WASHINGTON (Reuters) - Sometimes touted as a contender for the Republican vice-presidential slot, Secretary of State Condoleezza Rice has aired her thoughts on race in the United States, a prominent issue in the presidential election campaign.
Rice, the top ranking African-American in President George W. Bush’s cabinet, told The Washington Times she had watched Democratic presidential hopeful Sen. Barack Obama’s major speech on race last week.
“I think it was important that he (Obama) gave it for a whole host of reasons,” said Rice in a transcript of the interview released by the State Department on Friday.
Obama would be the first black U.S. president if he wins the Democratic nomination and beats Republican candidate John McCain in the November election to succeed Bush.
Obama’s speech -- which he gave after a storm of criticism over racially charged sermons by the black pastor of his church -- spoke of a racial stalemate in the United States and a need to heal racial wounds.
While saying repeatedly she did not want to talk about the election campaign -- “I don’t do politics” -- and also reiterating her lack of interest in the vice presidential slot, Rice said the United States had a hard time dealing with racial issues.
“There is a paradox for this country and a contradiction of this country and we still haven’t resolved it,” she said in a detailed reply to questions about Obama and race issues as a whole before next week’s 40th anniversary of the slaying of civil rights leader Martin Luther King.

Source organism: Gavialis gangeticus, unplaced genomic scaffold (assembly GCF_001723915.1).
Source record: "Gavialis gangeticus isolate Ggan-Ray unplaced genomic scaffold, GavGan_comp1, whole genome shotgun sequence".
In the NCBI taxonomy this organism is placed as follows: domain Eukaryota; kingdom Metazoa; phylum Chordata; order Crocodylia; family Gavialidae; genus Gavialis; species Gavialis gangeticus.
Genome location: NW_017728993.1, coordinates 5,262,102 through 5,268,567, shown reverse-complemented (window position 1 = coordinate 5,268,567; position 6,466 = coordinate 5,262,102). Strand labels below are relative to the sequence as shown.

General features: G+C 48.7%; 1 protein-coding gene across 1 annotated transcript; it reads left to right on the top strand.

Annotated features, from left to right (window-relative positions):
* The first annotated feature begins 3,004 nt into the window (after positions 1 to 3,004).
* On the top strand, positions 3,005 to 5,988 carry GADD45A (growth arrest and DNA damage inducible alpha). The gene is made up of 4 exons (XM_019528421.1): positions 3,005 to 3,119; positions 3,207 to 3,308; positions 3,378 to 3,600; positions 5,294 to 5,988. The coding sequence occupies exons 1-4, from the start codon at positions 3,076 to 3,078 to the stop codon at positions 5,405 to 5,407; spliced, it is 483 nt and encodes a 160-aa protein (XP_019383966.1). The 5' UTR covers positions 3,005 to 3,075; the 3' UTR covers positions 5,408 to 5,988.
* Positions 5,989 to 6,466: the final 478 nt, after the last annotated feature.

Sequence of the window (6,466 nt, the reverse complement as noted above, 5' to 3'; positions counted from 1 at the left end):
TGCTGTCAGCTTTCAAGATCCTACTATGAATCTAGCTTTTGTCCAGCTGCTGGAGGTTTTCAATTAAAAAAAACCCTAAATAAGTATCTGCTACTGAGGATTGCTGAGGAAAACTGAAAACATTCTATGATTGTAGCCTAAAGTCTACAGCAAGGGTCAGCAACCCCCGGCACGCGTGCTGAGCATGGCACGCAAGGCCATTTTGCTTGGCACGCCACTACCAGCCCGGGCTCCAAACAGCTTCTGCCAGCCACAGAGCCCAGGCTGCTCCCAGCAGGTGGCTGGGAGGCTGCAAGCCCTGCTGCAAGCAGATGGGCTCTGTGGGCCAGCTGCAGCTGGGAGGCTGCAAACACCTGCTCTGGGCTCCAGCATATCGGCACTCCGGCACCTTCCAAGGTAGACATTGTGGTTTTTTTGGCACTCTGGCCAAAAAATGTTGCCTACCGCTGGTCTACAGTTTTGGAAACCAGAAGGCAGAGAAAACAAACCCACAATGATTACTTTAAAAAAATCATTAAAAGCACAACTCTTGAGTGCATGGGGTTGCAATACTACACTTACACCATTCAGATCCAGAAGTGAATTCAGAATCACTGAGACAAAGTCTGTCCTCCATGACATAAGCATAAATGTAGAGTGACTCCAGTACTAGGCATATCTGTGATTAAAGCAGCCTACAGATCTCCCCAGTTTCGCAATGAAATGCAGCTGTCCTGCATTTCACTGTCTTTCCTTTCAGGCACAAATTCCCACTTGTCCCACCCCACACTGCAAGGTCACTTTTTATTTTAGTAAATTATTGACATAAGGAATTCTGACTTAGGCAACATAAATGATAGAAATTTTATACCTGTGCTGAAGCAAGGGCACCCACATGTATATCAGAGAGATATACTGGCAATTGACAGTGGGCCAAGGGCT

“But what I would like understood as a black American is that black Americans loved and had faith in this country even when this country didn’t love and have faith in them, and that’s our legacy.”
Rice said her own father, grandmother and great-grandmother had endured “terrible humiliations” growing up in the segregated south and yet they still loved America.
While many blacks called themselves African American, Rice said they should not be looked at as immigrants.
“We don’t mimic the immigrant story. Where this conversation has got to go is that black Americans and white Americans founded this country together and I think we’ve always wanted the same thing,” she said.
Later on Friday, when asked what Americans had learned about race since the civil rights movement, Rice told reporters: “You have to work hard every day to make the extraordinary, moving and inspirational words of our founding documents a reality for all Americans.”
Earlier this week, Rice addressed a conservative lobbying group in Washington, stoking fresh talk that despite her public protestations to the contrary, she might be interested in becoming McCain’s running mate.
Rice told the Washington Times again that she was “not interested” in the vice presidential job and she planned to return to her California home when the Bush administration ends in January 2009.
“It’s time for new blood,” she said.
Editing by Frances Kerry